Two doctors on Wednesday raised concerns about the government’s latest measures on secondhand smoke, saying they could lead to the 2020 Olympic Games in Tokyo being held in an “extremely smoky environment.”
The criticism comes a day after the government announced the thrust of planned revisions to a law on secondhand smoke, saying smoking would continue to be permitted in small bars and restaurants that put up warning signs for potential customers.
The health ministry gave no specifics, but major newspapers reported it is contemplating allowing smoking in establishments with floor space of 150 square meters (1,615 square feet) or less.
That would be far more accommodating to smokers than the ministry’s plan from last March that limited smoking to bars and other liquor-serving spots with a floor space of 30 square meters (323 square feet) or less.
“If establishments with a floor space of 150 square meters or less are exempt from the smoking ban, about 90 percent of bars will escape the restrictions,” said Yumiko Mochizuki, a doctor and member of the Japan Cancer Society. “If things stay this way, the Olympic Games in 2020 will be held in an extremely smoky environment.”
Health ministry officials were not immediately available for comment.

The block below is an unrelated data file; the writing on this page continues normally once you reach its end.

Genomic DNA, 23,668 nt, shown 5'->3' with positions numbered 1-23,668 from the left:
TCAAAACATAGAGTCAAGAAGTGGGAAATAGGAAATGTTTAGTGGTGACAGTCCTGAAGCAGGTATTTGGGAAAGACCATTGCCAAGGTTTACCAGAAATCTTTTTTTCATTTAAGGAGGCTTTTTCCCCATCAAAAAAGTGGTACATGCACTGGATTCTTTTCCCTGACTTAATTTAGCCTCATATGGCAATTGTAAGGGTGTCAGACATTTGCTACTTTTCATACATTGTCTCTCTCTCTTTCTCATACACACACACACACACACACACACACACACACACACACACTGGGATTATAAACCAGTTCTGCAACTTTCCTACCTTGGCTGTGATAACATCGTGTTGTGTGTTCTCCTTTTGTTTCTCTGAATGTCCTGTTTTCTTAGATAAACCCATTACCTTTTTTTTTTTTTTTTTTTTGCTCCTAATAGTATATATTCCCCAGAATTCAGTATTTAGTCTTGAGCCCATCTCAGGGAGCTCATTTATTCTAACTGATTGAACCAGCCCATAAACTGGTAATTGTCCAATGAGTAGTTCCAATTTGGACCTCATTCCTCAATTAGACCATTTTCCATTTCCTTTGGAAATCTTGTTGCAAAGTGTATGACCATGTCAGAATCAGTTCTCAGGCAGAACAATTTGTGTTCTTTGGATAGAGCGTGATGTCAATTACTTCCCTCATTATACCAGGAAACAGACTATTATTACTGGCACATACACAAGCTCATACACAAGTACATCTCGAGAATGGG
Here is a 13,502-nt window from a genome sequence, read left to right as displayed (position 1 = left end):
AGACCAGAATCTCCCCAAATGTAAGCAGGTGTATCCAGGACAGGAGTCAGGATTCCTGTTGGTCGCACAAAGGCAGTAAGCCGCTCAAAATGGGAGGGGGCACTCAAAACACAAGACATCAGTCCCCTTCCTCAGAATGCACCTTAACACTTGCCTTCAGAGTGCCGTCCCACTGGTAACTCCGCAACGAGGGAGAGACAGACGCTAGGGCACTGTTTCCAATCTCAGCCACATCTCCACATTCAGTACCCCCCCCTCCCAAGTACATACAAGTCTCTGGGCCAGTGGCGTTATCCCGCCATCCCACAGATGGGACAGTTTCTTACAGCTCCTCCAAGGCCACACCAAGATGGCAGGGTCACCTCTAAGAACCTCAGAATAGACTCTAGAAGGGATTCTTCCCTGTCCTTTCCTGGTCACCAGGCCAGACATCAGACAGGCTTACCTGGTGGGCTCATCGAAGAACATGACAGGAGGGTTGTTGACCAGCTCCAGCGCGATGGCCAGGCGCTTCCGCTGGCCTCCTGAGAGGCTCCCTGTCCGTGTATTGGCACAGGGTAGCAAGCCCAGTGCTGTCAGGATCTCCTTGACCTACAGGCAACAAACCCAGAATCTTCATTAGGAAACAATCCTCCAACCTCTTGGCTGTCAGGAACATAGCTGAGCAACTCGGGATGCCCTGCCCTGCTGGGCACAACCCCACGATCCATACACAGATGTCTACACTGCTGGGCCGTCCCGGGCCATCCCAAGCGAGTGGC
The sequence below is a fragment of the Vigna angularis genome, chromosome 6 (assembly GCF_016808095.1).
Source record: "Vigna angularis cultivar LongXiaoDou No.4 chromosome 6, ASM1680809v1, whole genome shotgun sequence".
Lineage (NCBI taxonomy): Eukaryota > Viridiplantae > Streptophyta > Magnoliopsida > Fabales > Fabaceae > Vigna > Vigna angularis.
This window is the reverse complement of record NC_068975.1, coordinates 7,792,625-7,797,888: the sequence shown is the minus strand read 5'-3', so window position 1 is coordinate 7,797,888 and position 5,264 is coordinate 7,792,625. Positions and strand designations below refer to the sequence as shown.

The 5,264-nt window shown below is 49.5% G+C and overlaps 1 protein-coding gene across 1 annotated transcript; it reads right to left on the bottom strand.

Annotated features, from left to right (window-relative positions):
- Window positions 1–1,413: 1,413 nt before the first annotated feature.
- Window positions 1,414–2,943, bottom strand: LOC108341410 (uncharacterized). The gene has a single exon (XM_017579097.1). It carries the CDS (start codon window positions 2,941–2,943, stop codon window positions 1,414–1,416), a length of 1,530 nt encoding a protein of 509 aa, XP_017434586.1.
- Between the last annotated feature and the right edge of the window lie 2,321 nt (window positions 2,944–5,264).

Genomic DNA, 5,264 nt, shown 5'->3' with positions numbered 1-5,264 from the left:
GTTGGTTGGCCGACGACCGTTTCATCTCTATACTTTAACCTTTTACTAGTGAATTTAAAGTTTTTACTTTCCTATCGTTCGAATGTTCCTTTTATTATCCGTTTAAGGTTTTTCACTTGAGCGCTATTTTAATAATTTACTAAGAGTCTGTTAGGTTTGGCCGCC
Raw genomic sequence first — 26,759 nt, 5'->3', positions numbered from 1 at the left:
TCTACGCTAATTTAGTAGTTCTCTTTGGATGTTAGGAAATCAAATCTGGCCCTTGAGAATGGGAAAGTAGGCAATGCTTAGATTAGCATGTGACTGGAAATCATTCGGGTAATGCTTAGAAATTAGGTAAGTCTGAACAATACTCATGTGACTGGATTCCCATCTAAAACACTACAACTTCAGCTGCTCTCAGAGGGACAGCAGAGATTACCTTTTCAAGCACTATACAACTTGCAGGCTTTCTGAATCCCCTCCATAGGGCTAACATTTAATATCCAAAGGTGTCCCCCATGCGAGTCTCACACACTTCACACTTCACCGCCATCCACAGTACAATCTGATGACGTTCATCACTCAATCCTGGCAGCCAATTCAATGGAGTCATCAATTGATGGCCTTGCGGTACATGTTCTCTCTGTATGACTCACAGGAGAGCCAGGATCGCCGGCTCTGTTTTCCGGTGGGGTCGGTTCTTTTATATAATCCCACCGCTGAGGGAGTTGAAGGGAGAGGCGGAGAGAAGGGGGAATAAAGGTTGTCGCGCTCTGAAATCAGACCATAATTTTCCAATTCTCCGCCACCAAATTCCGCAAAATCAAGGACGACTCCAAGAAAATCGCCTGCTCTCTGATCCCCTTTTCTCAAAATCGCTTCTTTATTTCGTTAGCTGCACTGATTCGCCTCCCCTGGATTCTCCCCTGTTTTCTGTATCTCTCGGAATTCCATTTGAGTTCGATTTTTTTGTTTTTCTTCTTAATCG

Japan ranks near the bottom globally in anti-smoking measures, going by the types of public spaces that are entirely smoke-free, says the World Health Organization, which has teamed with global Olympics officials to ensure smoke-free venues.
Ahead of the 2020 Games, the International Olympics Committee is among those pressuring Tokyo to follow Rio de Janeiro and other recent hosts in banning smoking in all public areas.
Asked how smoking restrictions at the 2020 Olympics would compare with previous Olympics, Toshiharu Furukawa, a Liberal Democratic Party lawmaker who is a medical doctor, said, “It would look considerably less favorable.”
In contrast, Tomoyuki Utsuno, an official of an industry grouping of about 10,000 small bar and restaurant operators in Tokyo, welcomed the latest development.
“This is one step forward,” Utsuno said. “Our activities, such as collecting signatures, are bearing fruit,” he added, referring to those who oppose tough measures against smoking.
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